Tablets such as Apple’s iPad or Amazon’s Kindle Fire are increasingly making headlines with astounding growth and website traffic share numbers. According to a recent report, iPads have even begun to account for a higher percentage of Internet traffic than iPhones.
Consumers and enterprises have embraced tablets in large numbers for everything from web browsing and social networking to mission-critical business applications that increase employee productivity and drive revenue.
Organizations in industries ranging from financial services to retail are starting to pay attention for good reasons – tablet users represent a coveted target audience that spend more, have higher average order values, and higher or equivalent conversion rates.
For organizations that depend on the web to drive business, tablets represent an important new channel for customer engagement. In my last post Are Banks Prepared for the Tablet Revolution?, we found that banking institutions are beginning to deliver innovative, quality experiences to their smartphone users. However, when we looked at the overall end-user experiences that they’re delivering to their customers who own tablets, we found that there’s still a lot of work that needs to be done.
Thirteen of the 15 top U.S. retail banks deliver websites designed for a laptop/desktop computer (i.e. broadband, fast hardware, keyboard and mouse interaction model, etc.) to iPad users. Two of the top 15 deliver mobile sites designed for 3-inch smartphone screens.
With these stats in mind, we wanted to know more about users’ expectations when it comes to the web experience on tablets. We commissioned the first global survey of tablet users’ web performance expectations. The study surveyed more than 2,000 end users across North America, Europe and Asia who accessed the Internet on their tablet in the past six months.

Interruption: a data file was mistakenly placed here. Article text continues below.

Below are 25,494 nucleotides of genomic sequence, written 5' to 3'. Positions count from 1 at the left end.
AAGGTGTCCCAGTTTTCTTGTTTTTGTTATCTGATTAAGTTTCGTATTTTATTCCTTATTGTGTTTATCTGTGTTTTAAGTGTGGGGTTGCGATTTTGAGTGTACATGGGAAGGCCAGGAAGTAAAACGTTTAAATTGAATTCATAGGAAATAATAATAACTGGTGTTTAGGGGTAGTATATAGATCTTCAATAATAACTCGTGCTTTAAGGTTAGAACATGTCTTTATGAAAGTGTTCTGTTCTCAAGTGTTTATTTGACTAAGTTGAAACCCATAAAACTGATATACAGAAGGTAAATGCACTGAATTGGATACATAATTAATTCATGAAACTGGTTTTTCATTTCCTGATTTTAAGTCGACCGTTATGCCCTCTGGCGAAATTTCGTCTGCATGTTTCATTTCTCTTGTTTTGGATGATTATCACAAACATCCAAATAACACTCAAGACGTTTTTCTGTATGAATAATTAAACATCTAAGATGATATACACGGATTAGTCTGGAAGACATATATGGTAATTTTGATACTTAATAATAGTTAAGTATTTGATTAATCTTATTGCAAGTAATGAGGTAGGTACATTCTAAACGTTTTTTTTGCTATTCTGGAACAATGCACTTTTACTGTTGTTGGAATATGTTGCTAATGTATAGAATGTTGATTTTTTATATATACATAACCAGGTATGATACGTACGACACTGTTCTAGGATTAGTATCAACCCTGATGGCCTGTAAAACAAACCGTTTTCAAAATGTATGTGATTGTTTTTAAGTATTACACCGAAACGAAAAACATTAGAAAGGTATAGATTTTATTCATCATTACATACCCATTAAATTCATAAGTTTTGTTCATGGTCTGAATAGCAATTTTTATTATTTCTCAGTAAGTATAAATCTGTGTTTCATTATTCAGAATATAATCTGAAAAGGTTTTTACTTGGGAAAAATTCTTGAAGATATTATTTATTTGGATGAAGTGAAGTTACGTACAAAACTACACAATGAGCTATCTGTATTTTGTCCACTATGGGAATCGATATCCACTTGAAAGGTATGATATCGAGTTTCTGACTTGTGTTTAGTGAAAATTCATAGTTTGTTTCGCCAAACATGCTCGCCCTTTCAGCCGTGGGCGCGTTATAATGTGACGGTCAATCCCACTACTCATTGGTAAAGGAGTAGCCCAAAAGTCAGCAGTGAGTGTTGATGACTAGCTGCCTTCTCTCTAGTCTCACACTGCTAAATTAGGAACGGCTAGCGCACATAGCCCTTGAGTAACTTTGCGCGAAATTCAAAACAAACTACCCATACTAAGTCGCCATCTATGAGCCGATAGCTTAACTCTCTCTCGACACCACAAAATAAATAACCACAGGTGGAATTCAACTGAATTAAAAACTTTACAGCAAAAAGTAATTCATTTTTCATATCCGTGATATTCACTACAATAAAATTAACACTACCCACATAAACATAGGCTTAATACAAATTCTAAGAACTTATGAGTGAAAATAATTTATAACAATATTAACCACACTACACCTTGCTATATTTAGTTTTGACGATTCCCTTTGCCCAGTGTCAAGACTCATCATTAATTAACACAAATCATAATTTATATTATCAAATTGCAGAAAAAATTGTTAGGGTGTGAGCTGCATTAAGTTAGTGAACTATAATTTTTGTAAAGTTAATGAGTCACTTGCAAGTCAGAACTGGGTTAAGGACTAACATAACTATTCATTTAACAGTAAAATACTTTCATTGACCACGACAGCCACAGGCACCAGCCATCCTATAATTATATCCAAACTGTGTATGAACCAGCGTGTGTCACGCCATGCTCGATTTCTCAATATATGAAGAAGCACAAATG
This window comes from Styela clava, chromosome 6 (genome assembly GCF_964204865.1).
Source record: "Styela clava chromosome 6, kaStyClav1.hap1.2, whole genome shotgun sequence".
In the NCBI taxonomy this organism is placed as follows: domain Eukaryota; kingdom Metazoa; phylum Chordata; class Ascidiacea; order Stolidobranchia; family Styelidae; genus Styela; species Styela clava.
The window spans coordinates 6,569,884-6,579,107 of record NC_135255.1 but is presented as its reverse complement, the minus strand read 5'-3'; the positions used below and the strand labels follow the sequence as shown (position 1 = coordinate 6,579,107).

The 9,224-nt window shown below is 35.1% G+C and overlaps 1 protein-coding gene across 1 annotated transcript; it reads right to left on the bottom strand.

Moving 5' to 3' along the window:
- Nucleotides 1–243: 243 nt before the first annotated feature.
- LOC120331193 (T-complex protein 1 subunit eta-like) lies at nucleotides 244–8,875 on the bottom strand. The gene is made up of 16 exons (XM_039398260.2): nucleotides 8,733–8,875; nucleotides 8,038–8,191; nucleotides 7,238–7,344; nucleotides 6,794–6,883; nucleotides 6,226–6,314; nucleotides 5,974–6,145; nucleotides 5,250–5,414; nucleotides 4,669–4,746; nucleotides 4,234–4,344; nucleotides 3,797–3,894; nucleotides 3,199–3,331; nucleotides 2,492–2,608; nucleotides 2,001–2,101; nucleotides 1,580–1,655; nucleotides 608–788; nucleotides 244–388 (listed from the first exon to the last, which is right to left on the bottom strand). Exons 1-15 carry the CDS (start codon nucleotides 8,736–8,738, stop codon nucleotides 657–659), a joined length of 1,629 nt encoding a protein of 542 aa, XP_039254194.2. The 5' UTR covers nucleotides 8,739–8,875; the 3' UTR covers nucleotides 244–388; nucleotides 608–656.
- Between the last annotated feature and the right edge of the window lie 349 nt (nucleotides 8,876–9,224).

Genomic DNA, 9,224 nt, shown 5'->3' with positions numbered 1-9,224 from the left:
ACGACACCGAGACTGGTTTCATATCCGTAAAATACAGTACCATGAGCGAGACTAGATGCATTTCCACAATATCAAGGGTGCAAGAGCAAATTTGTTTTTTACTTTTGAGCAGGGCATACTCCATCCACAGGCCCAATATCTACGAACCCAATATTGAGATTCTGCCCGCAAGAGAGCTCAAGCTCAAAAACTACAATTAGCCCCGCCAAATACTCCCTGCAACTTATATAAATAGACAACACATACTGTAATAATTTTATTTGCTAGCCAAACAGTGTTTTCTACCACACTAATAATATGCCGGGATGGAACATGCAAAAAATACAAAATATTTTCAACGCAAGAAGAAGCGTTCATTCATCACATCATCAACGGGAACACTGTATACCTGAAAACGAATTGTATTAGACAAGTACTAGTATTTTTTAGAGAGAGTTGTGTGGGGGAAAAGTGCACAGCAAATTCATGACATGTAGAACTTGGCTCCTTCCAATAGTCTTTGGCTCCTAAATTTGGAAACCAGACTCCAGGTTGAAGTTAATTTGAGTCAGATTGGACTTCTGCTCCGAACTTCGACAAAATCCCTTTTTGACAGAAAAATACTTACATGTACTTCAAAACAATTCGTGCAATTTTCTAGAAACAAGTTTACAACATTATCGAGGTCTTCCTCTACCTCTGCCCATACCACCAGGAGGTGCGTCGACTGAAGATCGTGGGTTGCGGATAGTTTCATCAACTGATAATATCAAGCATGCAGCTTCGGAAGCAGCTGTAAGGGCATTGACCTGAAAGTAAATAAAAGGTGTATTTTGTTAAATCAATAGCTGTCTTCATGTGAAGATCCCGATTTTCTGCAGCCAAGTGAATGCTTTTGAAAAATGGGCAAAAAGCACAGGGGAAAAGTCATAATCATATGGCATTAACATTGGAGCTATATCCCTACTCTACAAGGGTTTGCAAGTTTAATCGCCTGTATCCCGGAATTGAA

What did we learn?
As you may already know if you’re a tablet owner, one thing is clear — fast is better than slow. Almost 70 percent of tablet users expect a website to load in two seconds or less, and more than two thirds of tablet users expect web sites to load just as quickly, or quicker, than on a desktop/laptop computer.
Failure to deliver fast, quality web experiences and meet rising end-user expectations can reduce revenue, increase costs and damage the brand. The survey revealed that 33 percent of tablet users are less likely to purchase from a company online if they experience poor performance and 46 percent will go to competitive websites. Even more troubling, 35 percent are less likely to visit the problematic website on any platform.
Website issues are also common for tablet users, with four out of 10 tablet users having experienced website problems. Among those who have experienced a problem, slow load times is the most frequently cited issue, with site crashes, problems with site functions and issues with site format also being cited.
If companies want take advantage of this coveted target audience, they need to understand how their customers access and use their sites in order to capitalize on every single interaction and deliver tablet-optimized sites that not only adapt to the device on which they are accessed, but also the network used to connect to the web.
To learn more about how to improve web performance for tablet users, find out more about mobile app monitoring.